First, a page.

Make sure your voice is heard
Election day is coming soon.
It’s hard to avoid.
Campaign ads are already starting to fill up television and radio commercials. Debates are being staged in the coming weeks to allow candidates the opportunity to state their case for why he/she is the best person to fill certain positions.
Politics today have become toxic.
We know this. Even at the highest levels, party allegiances have become too rigid and sharp. Too often, we are left voting for an elephant or a donkey — just because that’s what the party says it’s what we’re “supposed to do.”
Far too often, good candidates get left by the wayside — if they even run at all — because of the mudslinging, dirty politics and all of the things that go along with the political process.
But no matter which side a person is on in November, this election cycle will be important in helping shape the future of our community locally and our nation as a whole.
We urge all voters to do homework when making decisions.
Social media and the internet are great tools that we all use to make our lives easier. But please beware of the old adage that just because something is on the internet, it absolutely, positively does not mean that it’s true.
There are plenty reliable sources of information out there. If they aren’t reporting it, then 99 times out of 100, it likely means that what you’re seeing isn’t true.
Listening to endorsements is fine. There is absolutely no shame in using the opinion of trustworthy people to help make a decision. But at the end of the day, one should never feel pressured at the voting box. Gather the facts, study the issues, then decide with definition on who YOU think is the best person for a position.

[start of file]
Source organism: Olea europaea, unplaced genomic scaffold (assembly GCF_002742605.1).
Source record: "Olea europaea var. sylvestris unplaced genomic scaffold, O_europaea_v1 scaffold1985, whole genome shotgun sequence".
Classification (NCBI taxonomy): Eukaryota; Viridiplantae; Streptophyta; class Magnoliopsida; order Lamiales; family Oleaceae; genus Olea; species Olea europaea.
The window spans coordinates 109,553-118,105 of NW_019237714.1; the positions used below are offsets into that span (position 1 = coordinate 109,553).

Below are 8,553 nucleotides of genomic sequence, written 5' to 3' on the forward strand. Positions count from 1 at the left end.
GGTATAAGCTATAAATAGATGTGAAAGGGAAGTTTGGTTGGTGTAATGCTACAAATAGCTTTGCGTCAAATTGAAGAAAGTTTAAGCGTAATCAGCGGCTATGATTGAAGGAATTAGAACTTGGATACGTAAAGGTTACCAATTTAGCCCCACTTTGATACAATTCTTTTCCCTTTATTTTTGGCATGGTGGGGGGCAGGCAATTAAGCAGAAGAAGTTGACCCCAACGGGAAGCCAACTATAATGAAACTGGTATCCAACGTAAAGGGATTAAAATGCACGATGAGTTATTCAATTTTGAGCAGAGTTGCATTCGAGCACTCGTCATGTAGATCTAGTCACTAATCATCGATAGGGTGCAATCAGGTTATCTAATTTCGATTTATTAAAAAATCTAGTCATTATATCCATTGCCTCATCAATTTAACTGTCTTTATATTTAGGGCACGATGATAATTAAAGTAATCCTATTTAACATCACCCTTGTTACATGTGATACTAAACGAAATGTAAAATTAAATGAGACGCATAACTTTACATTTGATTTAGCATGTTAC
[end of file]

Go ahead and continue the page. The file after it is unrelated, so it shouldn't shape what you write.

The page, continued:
By doing that, no matter if your candidate wins or loses, you are doing your civic duty as an American and we commend you for doing so.
Being part of the process in this country is so key. It is literally the meat and potatoes of why we are who we are.
So often, we hear cries about the democratic process with some voters claiming that their vote “doesn’t count” or that their voice “isn’t heard.”
Excuse our slang.
We’ve been covering elections for a while. Several times, we’ve seen local races come down to a handful of votes in either direction. In Lafourche Parish, a proposal to raises taxes to fund a pay raise for teachers was struck down by a handful of votes. Turnout was not great for that election. Surely, enough voters who supported the measure, but stayed home, could have changed the race and the history of our area.
Politics sparks much debate and discussion, but we challenge everyone to be part of the process when it’s all said and done.
If you’re not voting, then why spend so much time arguing with someone else about these issues on social media?
Talk is cheap, but actions speak louder than words.
If you feel passionately about a candidate or an issue on the ballot, go out and vote for/against it.
To sit on the couch without voting is a vote toward the issue or person whom you resist.
It’s as simple as that.
There is still some time before the election. There is time to do the research necessary to decide for/against a person or proposal.
We, at The Times, rarely endorse a candidate or issue.
But one thing that we endorse 100 percent of the time is participation in the process.
If you don’t vote, it’s OK. That’s your right as an American.
But please spare us the complaints once things end up not going your way.
Democracy works because it gives people to the people.
When people surrender that power with inactivity, all bets are off for what will happen next.
So put in the time, study the candidates, learn what they stand for, then let your voice be heard.
It’s the American way.
It’s your civic duty.
It’s why we are the greatest nation in the world.